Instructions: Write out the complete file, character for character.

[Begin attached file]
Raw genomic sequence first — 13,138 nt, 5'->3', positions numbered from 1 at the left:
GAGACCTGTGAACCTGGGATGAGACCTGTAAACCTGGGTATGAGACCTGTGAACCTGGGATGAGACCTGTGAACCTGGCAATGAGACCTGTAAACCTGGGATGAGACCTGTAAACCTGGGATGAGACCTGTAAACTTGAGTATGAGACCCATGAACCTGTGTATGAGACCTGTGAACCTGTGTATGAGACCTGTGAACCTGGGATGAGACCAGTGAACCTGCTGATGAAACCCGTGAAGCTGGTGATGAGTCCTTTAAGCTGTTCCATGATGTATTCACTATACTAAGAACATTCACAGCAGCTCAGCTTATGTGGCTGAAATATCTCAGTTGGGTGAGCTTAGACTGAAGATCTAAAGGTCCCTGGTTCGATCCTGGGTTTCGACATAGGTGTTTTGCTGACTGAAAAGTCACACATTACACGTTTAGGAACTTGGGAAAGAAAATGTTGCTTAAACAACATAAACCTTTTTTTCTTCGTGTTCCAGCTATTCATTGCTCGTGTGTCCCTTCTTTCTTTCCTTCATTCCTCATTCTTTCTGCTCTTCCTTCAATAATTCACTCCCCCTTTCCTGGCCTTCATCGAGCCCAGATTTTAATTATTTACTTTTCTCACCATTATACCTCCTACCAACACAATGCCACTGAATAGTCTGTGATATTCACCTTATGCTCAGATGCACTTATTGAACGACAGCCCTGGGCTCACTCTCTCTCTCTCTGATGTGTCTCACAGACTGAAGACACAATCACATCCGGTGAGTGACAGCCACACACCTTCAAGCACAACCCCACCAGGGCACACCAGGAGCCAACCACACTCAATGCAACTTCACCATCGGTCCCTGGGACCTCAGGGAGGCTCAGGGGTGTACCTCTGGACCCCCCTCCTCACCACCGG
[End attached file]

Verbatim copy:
Raw genomic sequence first — 13,138 nt, 5'->3', positions numbered from 1 at the left:
GAGACCTGTGAACCTGGGATGAGACCTGTAAACCTGGGTATGAGACCTGTGAACCTGGGATGAGACCTGTGAACCTGGCAATGAGACCTGTAAACCTGGGATGAGACCTGTAAACCTGGGATGAGACCTGTAAACTTGAGTATGAGACCCATGAACCTGTGTATGAGACCTGTGAACCTGTGTATGAGACCTGTGAACCTGGGATGAGACCAGTGAACCTGCTGATGAAACCCGTGAAGCTGGTGATGAGTCCTTTAAGCTGTTCCATGATGTATTCACTATACTAAGAACATTCACAGCAGCTCAGCTTATGTGGCTGAAATATCTCAGTTGGGTGAGCTTAGACTGAAGATCTAAAGGTCCCTGGTTCGATCCTGGGTTTCGACATAGGTGTTTTGCTGACTGAAAAGTCACACATTACACGTTTAGGAACTTGGGAAAGAAAATGTTGCTTAAACAACATAAACCTTTTTTTCTTCGTGTTCCAGCTATTCATTGCTCGTGTGTCCCTTCTTTCTTTCCTTCATTCCTCATTCTTTCTGCTCTTCCTTCAATAATTCACTCCCCCTTTCCTGGCCTTCATCGAGCCCAGATTTTAATTATTTACTTTTCTCACCATTATACCTCCTACCAACACAATGCCACTGAATAGTCTGTGATATTCACCTTATGCTCAGATGCACTTATTGAACGACAGCCCTGGGCTCACTCTCTCTCTCTCTGATGTGTCTCACAGACTGAAGACACAATCACATCCGGTGAGTGACAGCCACACACCTTCAAGCACAACCCCACCAGGGCACACCAGGAGCCAACCACACTCAATGCAACTTCACCATCGGTCCCTGGGACCTCAGGGAGGCTCAGGGGTGTACCTCTGGACCCCCCTCCTCACCACCGG